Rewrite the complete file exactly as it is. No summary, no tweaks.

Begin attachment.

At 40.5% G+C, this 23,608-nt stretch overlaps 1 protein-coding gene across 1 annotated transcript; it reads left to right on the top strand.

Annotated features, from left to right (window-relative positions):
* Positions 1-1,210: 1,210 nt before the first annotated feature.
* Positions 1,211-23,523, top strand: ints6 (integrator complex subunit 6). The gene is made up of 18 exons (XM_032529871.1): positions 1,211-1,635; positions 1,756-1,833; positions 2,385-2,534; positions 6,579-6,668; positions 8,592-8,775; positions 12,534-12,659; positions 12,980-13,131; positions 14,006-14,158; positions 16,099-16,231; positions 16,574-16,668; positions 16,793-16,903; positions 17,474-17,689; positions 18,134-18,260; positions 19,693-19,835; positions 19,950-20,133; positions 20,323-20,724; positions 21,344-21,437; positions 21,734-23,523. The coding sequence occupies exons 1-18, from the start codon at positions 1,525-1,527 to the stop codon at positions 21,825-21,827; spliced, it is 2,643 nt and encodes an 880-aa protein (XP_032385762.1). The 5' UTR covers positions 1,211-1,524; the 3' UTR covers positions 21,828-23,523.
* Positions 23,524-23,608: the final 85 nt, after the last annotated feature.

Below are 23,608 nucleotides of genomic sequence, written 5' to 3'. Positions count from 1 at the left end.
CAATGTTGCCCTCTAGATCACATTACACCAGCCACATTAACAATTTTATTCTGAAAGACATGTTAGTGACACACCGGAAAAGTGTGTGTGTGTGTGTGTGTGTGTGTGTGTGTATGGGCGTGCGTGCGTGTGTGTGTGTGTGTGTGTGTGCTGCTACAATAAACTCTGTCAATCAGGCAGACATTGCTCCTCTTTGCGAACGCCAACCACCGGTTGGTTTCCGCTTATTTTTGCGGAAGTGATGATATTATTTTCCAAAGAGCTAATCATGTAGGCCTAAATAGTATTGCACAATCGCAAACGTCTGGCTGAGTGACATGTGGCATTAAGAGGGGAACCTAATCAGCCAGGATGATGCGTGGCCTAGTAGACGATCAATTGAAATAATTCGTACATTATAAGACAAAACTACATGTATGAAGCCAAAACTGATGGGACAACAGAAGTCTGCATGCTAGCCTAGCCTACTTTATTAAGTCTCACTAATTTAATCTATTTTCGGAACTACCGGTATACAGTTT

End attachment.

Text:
At 40.5% G+C, this 23,608-nt stretch overlaps 1 protein-coding gene across 1 annotated transcript; it reads left to right on the top strand.

Annotated features, from left to right (window-relative positions):
* Positions 1-1,210: 1,210 nt before the first annotated feature.
* Positions 1,211-23,523, top strand: ints6 (integrator complex subunit 6). The gene is made up of 18 exons (XM_032529871.1): positions 1,211-1,635; positions 1,756-1,833; positions 2,385-2,534; positions 6,579-6,668; positions 8,592-8,775; positions 12,534-12,659; positions 12,980-13,131; positions 14,006-14,158; positions 16,099-16,231; positions 16,574-16,668; positions 16,793-16,903; positions 17,474-17,689; positions 18,134-18,260; positions 19,693-19,835; positions 19,950-20,133; positions 20,323-20,724; positions 21,344-21,437; positions 21,734-23,523. The coding sequence occupies exons 1-18, from the start codon at positions 1,525-1,527 to the stop codon at positions 21,825-21,827; spliced, it is 2,643 nt and encodes an 880-aa protein (XP_032385762.1). The 5' UTR covers positions 1,211-1,524; the 3' UTR covers positions 21,828-23,523.
* Positions 23,524-23,608: the final 85 nt, after the last annotated feature.

Below are 23,608 nucleotides of genomic sequence, written 5' to 3'. Positions count from 1 at the left end.
CAATGTTGCCCTCTAGATCACATTACACCAGCCACATTAACAATTTTATTCTGAAAGACATGTTAGTGACACACCGGAAAAGTGTGTGTGTGTGTGTGTGTGTGTGTGTGTGTATGGGCGTGCGTGCGTGTGTGTGTGTGTGTGTGTGTGCTGCTACAATAAACTCTGTCAATCAGGCAGACATTGCTCCTCTTTGCGAACGCCAACCACCGGTTGGTTTCCGCTTATTTTTGCGGAAGTGATGATATTATTTTCCAAAGAGCTAATCATGTAGGCCTAAATAGTATTGCACAATCGCAAACGTCTGGCTGAGTGACATGTGGCATTAAGAGGGGAACCTAATCAGCCAGGATGATGCGTGGCCTAGTAGACGATCAATTGAAATAATTCGTACATTATAAGACAAAACTACATGTATGAAGCCAAAACTGATGGGACAACAGAAGTCTGCATGCTAGCCTAGCCTACTTTATTAAGTCTCACTAATTTAATCTATTTTCGGAACTACCGGTATACAGTTT